Richard Whiting and Johnny Mercer were hired to write the songs in Cowboy from Brooklyn, and the pair completed such tunes for it as "I Got a Heartful of Sunshine," "Ride, Tenderfoot, Ride," and "I'll Dream Tonight", sung by Powell. When Richard Whiting suffered a fatal heart attack during the film's production, however, songwriter Harry Warren was brought in to complete the remaining songs with Johnny Mercer. The remarkably talented and prolific Warren, who was born in Brooklyn himself, co-wrote "Howdy Stranger" and the film's title song "Cowboy from Brooklyn" with Mercer.

Cowboy from Brooklyn has a fine supporting cast including the always reliable Pat O'Brien as the fast-talking talent scout Roy Chadwick, Priscilla Lane as Powell's love interest Jane, Ann Sheridan as Chadwick's sister Maxine, and a young Ronald Reagan as press agent Pat Dunn. Pat O'Brien was an old standby for this kind of slick fast-talking role, and Cowboy from Brooklyn marked his sixth and final film opposite Dick Powell. Ronald Reagan, who was still green as an actor when he appeared in this film, would go on to count both Dick Powell and Pat O'Brien among his best friends.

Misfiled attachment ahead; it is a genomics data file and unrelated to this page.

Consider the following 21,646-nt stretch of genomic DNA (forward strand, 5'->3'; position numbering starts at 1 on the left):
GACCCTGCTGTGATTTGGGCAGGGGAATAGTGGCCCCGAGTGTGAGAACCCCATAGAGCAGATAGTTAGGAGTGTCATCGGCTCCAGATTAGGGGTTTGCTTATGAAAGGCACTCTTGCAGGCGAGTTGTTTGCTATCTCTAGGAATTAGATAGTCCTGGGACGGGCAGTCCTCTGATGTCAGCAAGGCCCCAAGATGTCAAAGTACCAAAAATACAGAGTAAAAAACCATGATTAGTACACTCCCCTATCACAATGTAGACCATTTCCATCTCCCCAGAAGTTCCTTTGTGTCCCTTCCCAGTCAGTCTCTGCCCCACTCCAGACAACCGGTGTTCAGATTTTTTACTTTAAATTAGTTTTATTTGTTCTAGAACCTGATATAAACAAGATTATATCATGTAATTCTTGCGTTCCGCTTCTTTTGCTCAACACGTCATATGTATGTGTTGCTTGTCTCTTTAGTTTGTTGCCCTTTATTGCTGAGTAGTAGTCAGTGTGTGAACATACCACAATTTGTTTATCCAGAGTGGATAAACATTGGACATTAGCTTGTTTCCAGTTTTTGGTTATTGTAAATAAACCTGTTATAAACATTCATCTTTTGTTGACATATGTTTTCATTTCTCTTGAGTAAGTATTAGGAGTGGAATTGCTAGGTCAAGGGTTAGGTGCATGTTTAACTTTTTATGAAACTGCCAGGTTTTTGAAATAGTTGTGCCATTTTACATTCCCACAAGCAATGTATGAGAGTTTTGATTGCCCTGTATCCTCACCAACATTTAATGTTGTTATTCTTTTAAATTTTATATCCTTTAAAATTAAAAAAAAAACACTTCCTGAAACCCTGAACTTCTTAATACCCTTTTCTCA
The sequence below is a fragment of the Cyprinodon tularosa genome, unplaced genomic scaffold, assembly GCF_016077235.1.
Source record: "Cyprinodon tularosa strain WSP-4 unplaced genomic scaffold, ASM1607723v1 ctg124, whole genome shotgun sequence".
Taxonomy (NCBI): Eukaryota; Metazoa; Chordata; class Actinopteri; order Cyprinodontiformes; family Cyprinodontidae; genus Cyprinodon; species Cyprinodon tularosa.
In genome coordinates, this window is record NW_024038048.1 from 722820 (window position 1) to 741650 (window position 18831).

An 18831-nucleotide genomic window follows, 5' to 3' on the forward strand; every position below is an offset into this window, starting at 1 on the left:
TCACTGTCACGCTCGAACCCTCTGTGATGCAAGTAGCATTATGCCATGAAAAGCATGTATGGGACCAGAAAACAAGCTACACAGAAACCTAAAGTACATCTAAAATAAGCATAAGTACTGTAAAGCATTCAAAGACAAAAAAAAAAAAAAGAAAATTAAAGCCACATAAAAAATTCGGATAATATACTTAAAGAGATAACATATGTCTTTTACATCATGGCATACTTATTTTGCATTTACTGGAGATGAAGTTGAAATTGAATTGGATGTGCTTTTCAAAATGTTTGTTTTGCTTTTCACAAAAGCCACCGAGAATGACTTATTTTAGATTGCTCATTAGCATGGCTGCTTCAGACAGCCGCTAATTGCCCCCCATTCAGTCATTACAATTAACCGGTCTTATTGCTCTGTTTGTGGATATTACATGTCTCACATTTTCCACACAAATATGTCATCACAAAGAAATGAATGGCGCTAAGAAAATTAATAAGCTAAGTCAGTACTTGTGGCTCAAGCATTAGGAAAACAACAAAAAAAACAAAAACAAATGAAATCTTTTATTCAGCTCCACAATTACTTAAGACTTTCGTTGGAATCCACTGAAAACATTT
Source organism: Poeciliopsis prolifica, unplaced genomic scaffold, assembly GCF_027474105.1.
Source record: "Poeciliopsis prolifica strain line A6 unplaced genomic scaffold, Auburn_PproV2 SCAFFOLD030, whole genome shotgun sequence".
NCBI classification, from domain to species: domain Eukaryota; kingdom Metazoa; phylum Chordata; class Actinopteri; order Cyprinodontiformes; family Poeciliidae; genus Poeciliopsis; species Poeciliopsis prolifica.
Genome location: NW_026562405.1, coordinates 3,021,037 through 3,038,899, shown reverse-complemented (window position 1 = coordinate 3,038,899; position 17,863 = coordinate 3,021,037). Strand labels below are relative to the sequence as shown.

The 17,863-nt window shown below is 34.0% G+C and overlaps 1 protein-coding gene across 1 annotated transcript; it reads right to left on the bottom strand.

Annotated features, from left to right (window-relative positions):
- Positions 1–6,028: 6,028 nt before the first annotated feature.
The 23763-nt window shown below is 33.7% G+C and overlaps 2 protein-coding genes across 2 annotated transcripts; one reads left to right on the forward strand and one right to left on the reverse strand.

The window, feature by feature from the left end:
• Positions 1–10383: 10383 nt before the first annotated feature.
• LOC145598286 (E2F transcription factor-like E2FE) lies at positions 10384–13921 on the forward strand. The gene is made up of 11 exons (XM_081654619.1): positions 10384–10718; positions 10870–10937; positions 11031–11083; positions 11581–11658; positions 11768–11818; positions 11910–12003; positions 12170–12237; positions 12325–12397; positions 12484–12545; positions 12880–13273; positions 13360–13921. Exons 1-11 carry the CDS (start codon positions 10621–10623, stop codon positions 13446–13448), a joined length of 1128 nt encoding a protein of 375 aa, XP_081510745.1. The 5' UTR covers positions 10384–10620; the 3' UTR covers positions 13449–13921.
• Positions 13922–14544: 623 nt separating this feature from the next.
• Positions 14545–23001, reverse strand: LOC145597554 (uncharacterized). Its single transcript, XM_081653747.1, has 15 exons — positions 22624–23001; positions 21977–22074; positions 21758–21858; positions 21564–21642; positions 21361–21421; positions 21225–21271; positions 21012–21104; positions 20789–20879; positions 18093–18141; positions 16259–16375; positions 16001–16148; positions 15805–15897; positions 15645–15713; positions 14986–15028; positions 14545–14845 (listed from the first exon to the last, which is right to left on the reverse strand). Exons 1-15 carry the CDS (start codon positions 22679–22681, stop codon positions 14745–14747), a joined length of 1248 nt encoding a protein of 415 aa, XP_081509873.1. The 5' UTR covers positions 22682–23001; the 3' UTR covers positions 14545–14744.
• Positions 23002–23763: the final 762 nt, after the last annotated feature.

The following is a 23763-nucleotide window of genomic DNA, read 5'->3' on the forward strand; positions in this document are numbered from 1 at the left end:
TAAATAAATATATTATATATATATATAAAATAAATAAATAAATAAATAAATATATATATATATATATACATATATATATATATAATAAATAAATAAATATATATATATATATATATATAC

Cowboy from Brooklyn was clearly meant as a good-natured jab at the new breed of "singing cowboy" movies that had brought stars like Gene Autry and Roy Rogers to the masses. The radio show in the movie, Captain Rose's Amateur Hour, was meant as a spoof of the popular long-running radio show Major Bowes' Original Amateur Hour, whose most famous discovery was Frank Sinatra. Cowboy from Brooklyn was remade at Warner Bros. in 1948 as Two Guys from Texas starring Dennis Morgan and Jack Carson.

Producer: Louis F. Edelman, Hal B. Wallis, Jack L. Warner
Director: Lloyd Bacon
Screenplay: Robert Sloane, Louis Pelletier, Earl Baldwin
Cinematography: Arthur Edeson
Film Editing: James Gibbon
Art Direction: Esdras Hartley
Music: Adolph Deutsch
Cast: Dick Powell (Elly Jordan), Pat O'Brien (Roy Chadwick), Priscilla Lane (Jane Hardy), Dick Foran (Sam Thorne), Ann Sheridan (Maxine Chadwick), Johnnie Davis (Jeff Hardy).